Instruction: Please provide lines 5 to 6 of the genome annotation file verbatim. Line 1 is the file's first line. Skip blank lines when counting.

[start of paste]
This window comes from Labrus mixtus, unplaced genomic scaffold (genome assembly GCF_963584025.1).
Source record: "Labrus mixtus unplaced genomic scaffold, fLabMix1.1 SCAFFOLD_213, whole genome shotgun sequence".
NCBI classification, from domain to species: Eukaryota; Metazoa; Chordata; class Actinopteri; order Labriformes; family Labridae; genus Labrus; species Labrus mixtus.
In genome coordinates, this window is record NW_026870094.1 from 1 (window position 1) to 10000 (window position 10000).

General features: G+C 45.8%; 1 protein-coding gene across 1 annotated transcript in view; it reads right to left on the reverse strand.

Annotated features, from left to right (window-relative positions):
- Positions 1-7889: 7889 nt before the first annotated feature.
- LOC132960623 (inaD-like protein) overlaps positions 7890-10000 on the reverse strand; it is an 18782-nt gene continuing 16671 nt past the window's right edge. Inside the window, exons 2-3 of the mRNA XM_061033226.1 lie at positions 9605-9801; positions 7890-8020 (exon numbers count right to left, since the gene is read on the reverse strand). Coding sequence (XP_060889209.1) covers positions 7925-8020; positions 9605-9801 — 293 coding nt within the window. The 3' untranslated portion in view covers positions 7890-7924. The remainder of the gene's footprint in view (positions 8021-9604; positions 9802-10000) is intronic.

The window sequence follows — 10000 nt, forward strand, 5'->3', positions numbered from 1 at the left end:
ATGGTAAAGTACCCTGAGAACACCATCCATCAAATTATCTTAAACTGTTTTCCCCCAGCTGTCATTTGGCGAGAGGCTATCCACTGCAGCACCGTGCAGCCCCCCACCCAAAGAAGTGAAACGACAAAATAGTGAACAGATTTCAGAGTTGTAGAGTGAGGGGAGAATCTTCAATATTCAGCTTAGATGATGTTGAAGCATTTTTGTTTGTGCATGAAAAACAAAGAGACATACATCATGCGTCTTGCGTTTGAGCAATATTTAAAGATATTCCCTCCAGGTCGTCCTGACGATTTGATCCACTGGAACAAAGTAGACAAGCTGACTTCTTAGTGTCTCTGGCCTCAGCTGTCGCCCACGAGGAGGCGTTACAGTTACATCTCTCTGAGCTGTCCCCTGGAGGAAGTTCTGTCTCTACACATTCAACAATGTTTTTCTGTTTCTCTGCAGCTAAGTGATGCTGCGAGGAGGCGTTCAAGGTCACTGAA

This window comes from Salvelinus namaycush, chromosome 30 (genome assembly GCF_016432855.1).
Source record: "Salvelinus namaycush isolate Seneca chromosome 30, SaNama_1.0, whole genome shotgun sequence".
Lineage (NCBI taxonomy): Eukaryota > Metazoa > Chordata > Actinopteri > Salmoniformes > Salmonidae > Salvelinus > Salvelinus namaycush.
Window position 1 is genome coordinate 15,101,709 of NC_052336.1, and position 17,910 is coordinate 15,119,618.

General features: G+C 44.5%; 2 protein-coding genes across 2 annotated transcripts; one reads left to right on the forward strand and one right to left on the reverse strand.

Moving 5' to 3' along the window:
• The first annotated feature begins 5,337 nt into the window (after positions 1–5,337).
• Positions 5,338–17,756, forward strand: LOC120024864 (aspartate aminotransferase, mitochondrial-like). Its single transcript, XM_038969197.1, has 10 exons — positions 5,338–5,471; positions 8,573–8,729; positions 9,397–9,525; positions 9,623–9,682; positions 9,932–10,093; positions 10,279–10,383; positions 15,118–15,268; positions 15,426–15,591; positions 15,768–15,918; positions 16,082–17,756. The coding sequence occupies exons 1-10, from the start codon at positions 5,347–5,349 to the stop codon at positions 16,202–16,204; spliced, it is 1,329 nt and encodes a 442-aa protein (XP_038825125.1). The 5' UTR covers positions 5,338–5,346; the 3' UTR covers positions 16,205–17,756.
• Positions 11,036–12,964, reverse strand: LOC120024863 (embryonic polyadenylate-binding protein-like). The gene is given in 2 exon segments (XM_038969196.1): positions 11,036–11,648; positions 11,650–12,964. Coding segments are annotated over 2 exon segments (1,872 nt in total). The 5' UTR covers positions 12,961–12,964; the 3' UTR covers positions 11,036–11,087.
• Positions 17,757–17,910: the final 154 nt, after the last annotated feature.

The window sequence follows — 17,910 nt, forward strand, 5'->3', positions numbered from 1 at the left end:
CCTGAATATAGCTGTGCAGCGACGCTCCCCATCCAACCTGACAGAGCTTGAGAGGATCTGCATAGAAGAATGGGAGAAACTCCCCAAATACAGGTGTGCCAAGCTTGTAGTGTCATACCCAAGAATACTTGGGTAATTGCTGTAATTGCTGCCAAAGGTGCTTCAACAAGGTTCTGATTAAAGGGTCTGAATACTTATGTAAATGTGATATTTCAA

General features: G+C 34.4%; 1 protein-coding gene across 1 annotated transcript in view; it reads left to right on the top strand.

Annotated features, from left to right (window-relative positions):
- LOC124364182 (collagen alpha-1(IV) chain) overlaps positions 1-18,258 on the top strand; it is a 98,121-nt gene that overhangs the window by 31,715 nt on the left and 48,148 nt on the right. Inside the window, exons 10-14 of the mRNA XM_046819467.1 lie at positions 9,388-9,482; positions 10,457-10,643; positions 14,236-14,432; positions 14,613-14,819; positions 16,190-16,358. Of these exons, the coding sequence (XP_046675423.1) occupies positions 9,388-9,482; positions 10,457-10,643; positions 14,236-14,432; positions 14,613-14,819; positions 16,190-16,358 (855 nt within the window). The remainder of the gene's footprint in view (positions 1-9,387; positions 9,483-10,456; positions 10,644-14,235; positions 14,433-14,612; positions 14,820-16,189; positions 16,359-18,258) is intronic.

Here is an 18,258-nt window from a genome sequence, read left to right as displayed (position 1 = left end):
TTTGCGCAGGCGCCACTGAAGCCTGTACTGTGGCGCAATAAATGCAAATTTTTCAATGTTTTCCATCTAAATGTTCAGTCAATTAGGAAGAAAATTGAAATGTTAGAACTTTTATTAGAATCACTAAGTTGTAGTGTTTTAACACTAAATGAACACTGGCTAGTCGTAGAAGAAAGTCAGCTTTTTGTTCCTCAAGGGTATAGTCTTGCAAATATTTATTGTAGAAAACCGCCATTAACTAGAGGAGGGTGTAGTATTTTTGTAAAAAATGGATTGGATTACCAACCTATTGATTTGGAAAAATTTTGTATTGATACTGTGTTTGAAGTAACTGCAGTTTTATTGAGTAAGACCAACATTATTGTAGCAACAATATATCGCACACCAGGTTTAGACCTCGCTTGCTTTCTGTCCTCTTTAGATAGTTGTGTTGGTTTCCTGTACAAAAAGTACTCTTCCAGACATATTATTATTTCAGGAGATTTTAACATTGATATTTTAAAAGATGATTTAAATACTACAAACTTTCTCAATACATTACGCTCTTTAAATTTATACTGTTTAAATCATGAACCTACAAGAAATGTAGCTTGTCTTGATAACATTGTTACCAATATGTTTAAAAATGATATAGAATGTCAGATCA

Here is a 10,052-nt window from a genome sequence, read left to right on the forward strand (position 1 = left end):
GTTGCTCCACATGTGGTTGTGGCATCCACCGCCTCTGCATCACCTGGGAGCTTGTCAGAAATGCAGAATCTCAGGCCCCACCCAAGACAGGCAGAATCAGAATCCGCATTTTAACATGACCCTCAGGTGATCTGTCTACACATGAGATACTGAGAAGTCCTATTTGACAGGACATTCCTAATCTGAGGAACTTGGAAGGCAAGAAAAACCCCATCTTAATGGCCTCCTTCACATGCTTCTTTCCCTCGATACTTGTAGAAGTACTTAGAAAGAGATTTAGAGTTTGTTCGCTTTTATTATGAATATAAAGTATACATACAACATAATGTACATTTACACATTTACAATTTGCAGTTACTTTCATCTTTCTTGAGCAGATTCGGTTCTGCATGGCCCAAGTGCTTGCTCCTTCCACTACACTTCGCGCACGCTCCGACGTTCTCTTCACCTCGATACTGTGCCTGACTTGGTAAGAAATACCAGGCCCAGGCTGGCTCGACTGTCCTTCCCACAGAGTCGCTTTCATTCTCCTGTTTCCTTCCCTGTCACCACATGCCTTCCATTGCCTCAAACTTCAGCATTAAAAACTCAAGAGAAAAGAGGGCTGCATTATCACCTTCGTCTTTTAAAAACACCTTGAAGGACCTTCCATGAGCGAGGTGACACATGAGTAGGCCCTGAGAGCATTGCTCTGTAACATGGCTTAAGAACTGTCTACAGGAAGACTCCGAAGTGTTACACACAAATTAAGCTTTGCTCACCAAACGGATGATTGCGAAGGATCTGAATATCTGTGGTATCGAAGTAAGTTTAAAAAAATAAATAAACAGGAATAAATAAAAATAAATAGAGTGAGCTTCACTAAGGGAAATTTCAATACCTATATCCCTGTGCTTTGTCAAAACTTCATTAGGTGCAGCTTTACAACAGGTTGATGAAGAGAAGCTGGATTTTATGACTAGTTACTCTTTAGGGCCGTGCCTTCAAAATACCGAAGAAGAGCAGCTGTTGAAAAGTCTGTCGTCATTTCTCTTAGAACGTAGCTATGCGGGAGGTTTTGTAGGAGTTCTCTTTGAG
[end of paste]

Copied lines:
General features: G+C 45.8%; 1 protein-coding gene across 1 annotated transcript in view; it reads right to left on the reverse strand.

Annotated features, from left to right (window-relative positions):